Police Quest: SWAT might actually be one of the worst video games ever made. Like Phantasmagoria and The Beast Within, it uses copious full motion video with digitized actors, but instead of keeping in the adventure game elements, it’s turned into some kind of sub-game, with only the barest minimal interactions. Daryl Gates, once again championed on the cover, is credited as the father of the Special Weapons Assault Team, hence the change in direction.
On the first of four CDs, you begin the game as a rookie in the SWAT squadron. Your first goal is to complete firearms training. You accomplish this by going to the firing range, taking out a gun, clicking on a target, and then repeat this for maybe thirty minutes or so. It’s hard to say exactly how long you’re supposed to do this – it just seems to go on forever until your commander lets you leave. Then you go to another firing range and do approximately the same thing, except against moving targets. Finally, if you elect to become a sniper, there’s another set of training you have to go through, although this is thankfully optional, because it’s much more confusing. Instead of just pointing and clicking, you need to fiddle with your gun’s sights to make it work, sort of like a similar thing back in Police Quest 2, but more annoying. Also, make sure not to skip any of the videos of your commanders talking to you, because they’ll yell at you if you do!
Once you’re done with that bit of drudgery, you can start the game proper. There are three different hostage scenarios, one each on the remaining three discs. There’s one with a deranged gun-wielding grandmother in a suburban neighborhood, one in a warehouse and one in an office building. Ironically, the training segments have absolutely nothing to do with the actual meat of the game. Neither do any of the video interviews with various officers regarding SWAT tactics. All you do is watch videos take place, and, at certain moments, make decisions by clicking on various parts of the screen. Click on the wrong place, or too early, or too late, and you’ll either get kicked off the team or killed. It’s roughly the equivalent to a slower paced Dragon’s Lair-style FMV game. To be fair, you can be assigned different parts of the team (you can only be a sniper in one of them, if you’ve completed the training), and since these are randomized, they won’t necessarily play out the same way every time.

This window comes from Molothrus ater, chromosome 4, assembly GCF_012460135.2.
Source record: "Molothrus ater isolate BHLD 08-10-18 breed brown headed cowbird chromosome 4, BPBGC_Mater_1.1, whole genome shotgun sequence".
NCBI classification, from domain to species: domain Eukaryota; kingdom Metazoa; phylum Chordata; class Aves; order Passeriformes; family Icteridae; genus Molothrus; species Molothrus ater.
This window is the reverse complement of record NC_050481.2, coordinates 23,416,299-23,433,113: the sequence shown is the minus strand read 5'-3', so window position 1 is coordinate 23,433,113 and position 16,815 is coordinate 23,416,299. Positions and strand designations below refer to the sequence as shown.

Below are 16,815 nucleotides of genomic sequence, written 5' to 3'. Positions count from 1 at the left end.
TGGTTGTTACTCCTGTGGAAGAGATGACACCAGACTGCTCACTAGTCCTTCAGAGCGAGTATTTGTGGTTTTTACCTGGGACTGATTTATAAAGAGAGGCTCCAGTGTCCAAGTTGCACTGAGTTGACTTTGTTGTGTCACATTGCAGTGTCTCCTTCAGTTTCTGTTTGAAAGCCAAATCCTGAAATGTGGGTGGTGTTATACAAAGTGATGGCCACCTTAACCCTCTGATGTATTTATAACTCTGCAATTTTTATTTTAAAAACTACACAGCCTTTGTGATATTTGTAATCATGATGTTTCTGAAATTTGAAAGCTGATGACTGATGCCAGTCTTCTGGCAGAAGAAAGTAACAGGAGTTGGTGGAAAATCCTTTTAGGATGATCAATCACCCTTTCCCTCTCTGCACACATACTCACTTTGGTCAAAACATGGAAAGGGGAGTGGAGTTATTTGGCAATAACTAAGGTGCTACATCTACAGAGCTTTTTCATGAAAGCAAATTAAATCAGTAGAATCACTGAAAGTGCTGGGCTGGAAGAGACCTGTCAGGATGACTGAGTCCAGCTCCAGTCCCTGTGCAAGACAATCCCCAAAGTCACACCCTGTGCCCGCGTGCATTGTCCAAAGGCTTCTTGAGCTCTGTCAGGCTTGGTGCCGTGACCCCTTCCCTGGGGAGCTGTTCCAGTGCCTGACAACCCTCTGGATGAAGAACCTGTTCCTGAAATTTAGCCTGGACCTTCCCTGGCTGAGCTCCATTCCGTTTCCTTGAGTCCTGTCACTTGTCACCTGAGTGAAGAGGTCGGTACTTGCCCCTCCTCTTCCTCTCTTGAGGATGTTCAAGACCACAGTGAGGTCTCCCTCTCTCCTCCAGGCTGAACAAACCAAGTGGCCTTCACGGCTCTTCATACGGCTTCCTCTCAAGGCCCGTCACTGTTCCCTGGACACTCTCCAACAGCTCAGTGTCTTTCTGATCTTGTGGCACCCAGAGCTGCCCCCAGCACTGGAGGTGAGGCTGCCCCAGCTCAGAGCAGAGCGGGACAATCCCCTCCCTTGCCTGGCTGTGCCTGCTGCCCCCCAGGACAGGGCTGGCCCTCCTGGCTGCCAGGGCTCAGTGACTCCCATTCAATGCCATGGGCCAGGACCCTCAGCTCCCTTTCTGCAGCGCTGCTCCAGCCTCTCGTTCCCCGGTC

The acting is on the level of a bad police television drama. Your commander tries to be a hardass, and your teammates will try acting friendly with you in order to give them some kind of personality. They’re paper thin, though, and the game is not at all about story or characters or action or much of anything, really. It’s mostly about watching videos of dudes in full combat gear with guns slowly walking forward, and every once in awhile, hitting a button and hope you don’t get shot. In other words, it’s a monumental waste of time.